Infographic: How the coronavirus appears ‘seemingly out of nowhere’

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Credit: Pinderfields Hospital

When Emma Hodcroft read that, seemingly out of nowhere, a rash of cases of the novel coronavirus had popped up in Britain in late January, she started collecting media reports on them, searching the articles for clues as to how it had moved to the island nation. Early reports suggested that a lone traveler from Singapore, who was unaware he was infected with virus, had visited a French chalet for a few days and had spread the virus to others at the ski resort.

Hodcroft decided to generate an infographic showing the connections between the traveler from Singapore and the other coronavirus cases emerging in Europe. “I thought, I’ll make an image and see if anyone else finds this useful,” she says. She posted the image on Twitter, and “somewhat unexpectedly, it got a lot of attention,” she says. “People were definitely really, really interested in this. So I kept that image updated over the next week or so.” As she updated it, the graphic showed that at least 21 people were exposed to the virus at the ski resort the traveler from Singapore visited; 13 of those people ended up developing COVID-19, the disease caused by the virus.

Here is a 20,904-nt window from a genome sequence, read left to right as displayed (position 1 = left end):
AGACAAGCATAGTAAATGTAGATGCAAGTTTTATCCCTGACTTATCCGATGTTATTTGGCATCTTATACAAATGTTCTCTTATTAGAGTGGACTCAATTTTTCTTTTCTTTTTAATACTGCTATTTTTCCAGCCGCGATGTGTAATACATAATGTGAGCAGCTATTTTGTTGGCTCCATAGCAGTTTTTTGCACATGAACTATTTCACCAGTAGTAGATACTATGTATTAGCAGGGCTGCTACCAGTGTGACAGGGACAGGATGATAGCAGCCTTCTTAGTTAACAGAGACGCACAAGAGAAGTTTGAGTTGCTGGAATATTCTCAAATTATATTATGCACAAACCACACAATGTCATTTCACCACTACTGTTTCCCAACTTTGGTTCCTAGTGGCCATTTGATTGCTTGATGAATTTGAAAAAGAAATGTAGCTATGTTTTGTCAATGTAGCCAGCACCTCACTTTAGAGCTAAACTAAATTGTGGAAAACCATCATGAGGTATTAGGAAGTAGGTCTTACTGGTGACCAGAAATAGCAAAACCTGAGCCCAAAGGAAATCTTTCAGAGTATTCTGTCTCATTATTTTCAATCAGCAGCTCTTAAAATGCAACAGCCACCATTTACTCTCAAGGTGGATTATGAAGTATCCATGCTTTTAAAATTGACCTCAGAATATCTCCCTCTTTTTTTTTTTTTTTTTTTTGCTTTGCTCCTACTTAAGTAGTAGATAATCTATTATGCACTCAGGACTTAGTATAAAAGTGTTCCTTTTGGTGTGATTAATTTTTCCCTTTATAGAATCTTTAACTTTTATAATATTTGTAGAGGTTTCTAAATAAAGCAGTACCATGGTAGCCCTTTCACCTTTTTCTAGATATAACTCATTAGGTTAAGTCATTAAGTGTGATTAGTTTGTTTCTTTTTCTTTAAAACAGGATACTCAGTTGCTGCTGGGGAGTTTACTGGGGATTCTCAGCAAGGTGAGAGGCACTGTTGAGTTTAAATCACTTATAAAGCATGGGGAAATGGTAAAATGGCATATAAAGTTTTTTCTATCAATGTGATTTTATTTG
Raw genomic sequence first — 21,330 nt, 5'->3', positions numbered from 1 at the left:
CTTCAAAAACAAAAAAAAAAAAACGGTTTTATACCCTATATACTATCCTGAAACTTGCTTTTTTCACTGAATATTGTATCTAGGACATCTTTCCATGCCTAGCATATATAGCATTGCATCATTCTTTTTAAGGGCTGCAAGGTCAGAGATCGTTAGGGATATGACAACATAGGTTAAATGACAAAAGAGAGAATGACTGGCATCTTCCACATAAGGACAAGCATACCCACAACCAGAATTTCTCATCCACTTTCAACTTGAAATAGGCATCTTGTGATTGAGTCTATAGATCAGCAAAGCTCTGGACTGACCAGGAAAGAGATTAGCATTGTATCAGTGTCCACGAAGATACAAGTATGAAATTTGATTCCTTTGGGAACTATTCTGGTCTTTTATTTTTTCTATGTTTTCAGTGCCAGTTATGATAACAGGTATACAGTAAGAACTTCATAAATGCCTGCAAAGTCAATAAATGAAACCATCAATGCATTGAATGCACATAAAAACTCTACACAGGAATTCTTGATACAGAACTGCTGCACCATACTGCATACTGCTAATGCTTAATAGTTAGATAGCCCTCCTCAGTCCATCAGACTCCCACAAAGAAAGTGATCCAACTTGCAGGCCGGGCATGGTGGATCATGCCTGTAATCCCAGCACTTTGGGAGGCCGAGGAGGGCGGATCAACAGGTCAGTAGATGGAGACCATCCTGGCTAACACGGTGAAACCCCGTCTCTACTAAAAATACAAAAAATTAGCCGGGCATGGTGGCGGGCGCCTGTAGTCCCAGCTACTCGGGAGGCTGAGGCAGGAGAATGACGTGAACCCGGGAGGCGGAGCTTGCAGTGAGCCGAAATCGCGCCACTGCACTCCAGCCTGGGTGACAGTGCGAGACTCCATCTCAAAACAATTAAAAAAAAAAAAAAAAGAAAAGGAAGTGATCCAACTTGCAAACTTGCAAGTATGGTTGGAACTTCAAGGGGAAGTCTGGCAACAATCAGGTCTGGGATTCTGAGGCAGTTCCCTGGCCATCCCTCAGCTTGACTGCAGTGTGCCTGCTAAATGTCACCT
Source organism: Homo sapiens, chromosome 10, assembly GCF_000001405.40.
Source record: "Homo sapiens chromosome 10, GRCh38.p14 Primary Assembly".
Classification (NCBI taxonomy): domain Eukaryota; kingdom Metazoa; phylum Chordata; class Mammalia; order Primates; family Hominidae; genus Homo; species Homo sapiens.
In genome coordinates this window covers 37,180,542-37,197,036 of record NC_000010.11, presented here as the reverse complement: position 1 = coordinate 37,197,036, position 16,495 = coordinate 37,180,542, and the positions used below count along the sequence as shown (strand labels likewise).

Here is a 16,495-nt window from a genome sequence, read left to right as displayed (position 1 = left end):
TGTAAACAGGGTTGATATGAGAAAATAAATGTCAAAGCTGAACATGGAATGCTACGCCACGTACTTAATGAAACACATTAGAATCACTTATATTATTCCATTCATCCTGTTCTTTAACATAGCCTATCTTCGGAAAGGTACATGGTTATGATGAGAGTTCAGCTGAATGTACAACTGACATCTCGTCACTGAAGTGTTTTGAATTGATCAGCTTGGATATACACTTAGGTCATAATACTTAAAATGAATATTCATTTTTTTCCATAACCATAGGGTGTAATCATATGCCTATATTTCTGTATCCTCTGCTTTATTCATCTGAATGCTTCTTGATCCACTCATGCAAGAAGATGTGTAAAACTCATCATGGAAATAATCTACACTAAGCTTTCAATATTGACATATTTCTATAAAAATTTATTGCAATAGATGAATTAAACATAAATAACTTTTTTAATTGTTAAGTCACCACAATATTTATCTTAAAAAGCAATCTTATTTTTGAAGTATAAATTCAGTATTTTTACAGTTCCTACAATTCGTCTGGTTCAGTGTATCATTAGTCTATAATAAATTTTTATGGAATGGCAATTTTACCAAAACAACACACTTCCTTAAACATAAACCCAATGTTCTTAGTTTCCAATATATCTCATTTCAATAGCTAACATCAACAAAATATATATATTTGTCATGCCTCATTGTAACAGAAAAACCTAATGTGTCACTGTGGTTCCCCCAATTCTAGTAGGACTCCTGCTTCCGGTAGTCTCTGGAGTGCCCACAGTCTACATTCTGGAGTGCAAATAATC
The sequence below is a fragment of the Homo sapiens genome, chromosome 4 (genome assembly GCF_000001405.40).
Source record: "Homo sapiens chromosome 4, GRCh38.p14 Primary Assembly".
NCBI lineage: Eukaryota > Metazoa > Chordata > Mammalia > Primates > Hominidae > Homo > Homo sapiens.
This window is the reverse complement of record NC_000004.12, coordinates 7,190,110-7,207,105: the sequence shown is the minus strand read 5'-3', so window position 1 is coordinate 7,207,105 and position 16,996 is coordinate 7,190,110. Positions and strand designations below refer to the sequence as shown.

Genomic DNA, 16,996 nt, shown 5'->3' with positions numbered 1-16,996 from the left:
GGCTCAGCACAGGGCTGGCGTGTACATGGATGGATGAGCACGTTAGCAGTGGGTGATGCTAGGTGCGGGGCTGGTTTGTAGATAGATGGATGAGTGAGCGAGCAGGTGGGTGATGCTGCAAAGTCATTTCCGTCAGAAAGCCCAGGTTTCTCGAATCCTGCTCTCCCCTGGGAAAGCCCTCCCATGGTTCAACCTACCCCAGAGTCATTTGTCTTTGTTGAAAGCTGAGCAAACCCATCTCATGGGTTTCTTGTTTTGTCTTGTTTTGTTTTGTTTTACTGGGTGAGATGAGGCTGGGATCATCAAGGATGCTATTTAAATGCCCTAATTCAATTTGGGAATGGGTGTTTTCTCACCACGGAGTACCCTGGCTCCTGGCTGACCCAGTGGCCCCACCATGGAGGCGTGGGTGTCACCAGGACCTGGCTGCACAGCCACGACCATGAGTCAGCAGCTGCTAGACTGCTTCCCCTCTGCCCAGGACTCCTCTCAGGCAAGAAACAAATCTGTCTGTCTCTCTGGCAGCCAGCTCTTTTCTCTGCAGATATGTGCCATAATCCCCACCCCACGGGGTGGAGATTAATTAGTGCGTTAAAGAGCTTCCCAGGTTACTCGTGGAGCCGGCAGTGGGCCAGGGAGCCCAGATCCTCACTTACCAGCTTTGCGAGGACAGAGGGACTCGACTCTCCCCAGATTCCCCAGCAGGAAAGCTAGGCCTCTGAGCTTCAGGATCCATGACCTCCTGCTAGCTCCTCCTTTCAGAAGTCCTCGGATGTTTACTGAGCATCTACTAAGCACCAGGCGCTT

Related article:  Why finding a blood test for Alzheimer’s could be the key to new treatments
infographic coronavirus
Contact tracing showing the spread of SARS-CoV-2 in a particular cluster of patients in Europe. Credit: Emma Hodcroft

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